Pack any medications you may need if your iguana is on a regulated dose regimen. Because it takes longer for reptiles to heal, skipping a dose will delay the healing process even more. Pack a first aid kit specifically for iguanas found here: First Aid Kit
Bring leash or harness for the times you can take your ig out of the hotel room. The best leash to use is the hip leash. Use it with a barrel clasp for a secure hold.
If you have a breakdown PVC cage or other such enclosure, pack it and make sure all the pieces are there for reconstruction. If you allow it to free-roam, make sure your cat-tree or favorite blankets for the back of the couch for basking are packed.
Iguanas need a UVB source if you are going to be away for more than a week. In vacation spots you will more than likely have some sun sometime in the day. In case you do not and you plan on being away for more than a week from home, pack the UVB and heat source. If you will only be a few days to a week, pack your basking bulb and digital thermometer, or temperature gun, and keep the temps where he/she will need them.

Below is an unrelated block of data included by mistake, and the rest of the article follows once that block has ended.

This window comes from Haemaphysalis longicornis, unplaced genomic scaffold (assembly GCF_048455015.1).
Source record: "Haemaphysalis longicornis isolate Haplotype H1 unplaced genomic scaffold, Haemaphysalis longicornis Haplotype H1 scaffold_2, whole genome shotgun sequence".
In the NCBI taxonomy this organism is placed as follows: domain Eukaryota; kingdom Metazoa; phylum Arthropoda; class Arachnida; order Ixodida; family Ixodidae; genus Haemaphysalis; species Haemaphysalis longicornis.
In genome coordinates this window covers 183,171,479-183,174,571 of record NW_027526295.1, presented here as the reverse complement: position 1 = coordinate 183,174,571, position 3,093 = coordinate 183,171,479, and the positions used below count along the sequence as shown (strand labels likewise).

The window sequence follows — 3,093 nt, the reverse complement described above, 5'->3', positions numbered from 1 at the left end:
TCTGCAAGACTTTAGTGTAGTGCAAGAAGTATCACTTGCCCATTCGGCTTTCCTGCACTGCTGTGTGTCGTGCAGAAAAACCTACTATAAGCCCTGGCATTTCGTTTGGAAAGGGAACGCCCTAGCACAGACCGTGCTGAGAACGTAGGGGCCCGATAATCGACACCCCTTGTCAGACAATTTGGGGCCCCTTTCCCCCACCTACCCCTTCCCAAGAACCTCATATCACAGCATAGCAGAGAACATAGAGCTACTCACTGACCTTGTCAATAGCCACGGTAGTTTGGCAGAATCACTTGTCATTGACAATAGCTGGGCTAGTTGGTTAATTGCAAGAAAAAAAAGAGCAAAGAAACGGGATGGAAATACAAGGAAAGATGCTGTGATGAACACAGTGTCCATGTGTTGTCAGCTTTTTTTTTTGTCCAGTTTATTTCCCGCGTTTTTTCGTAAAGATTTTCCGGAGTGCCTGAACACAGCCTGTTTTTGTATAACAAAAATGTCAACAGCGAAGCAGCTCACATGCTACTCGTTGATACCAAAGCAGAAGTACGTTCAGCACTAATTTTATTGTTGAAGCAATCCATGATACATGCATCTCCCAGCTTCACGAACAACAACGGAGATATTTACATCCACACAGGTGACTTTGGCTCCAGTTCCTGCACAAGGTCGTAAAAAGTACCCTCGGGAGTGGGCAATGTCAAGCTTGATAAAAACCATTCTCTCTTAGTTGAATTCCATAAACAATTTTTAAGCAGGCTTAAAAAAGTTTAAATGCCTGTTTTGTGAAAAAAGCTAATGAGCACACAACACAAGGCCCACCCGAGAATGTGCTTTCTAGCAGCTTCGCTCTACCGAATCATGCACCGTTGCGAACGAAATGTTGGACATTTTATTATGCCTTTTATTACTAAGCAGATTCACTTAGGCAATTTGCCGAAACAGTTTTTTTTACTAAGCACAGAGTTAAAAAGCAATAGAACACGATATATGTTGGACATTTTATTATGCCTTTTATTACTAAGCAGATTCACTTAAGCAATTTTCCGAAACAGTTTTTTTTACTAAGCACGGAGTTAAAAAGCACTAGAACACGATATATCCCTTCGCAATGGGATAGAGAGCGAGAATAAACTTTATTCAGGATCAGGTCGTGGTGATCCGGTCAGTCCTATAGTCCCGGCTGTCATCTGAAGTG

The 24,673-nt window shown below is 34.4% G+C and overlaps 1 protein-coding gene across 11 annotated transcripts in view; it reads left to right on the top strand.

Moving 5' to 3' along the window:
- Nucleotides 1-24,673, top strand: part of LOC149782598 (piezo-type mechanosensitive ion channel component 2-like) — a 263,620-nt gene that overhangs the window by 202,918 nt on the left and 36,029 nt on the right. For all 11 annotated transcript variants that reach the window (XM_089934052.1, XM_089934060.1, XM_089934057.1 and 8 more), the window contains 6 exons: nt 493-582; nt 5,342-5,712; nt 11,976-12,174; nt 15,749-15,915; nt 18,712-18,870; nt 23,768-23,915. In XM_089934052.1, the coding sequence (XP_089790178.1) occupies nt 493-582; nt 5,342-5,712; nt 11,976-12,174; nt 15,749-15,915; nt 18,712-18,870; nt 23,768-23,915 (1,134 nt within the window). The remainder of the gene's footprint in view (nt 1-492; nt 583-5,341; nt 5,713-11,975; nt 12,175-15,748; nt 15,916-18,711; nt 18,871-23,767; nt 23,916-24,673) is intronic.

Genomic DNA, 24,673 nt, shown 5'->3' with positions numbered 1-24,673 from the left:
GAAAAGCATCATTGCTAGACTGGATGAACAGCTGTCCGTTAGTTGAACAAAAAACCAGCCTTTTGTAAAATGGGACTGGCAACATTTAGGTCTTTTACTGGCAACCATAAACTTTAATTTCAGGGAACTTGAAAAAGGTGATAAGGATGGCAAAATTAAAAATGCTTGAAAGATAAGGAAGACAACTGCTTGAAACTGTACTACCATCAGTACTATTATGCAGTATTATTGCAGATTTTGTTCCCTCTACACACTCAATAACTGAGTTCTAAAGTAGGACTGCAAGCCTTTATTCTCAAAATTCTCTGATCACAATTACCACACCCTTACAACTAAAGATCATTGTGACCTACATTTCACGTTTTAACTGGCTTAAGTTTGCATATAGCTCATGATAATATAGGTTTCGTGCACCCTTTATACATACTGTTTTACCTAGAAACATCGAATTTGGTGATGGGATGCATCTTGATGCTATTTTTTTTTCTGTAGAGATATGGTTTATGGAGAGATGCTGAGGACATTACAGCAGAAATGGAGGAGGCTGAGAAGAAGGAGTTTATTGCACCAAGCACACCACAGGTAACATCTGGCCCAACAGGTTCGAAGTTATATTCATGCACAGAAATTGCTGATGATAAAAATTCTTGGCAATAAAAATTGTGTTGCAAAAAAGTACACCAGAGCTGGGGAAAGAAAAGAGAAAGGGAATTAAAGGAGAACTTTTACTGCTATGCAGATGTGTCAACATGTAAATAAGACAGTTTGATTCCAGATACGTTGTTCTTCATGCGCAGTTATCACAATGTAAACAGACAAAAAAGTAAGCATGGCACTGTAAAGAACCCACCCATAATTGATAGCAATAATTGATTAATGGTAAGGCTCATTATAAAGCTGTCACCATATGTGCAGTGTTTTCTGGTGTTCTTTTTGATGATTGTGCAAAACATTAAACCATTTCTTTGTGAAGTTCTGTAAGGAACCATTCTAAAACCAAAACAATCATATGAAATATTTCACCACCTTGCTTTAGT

First Aid Kit Prepare for emergencies! If something happens due to a natural disaster be prepared.
On The Road
Depending on the size of your iguana, use the appropriate sized carrier. Never let your iguana loose in the vehicle. They can get under foot while driving, climb on your head for the high spot, escape out the door when you open it, etc. They can also cause accidents of other drivers seeing a large iguana on the rear dash. (Personal experience on that one - I was nearly rear-ended with Zair in the rear dash). Small iguanas fit quite well in a cat carrier while a full-grown iguana should have an under-bed plastic tote with holes drilled in the sides and top for ventilation. Cover with a towel for that secure feeling. Add a towel to the inside for comfort.
It is not recommended that you allow your iguana to come out of the carrier at rest stops. If you do, however, no matter how much you think you trust your iguana not to run - expect them to run. These are new and different surroundings, new sights, new smells. Use the hip leash!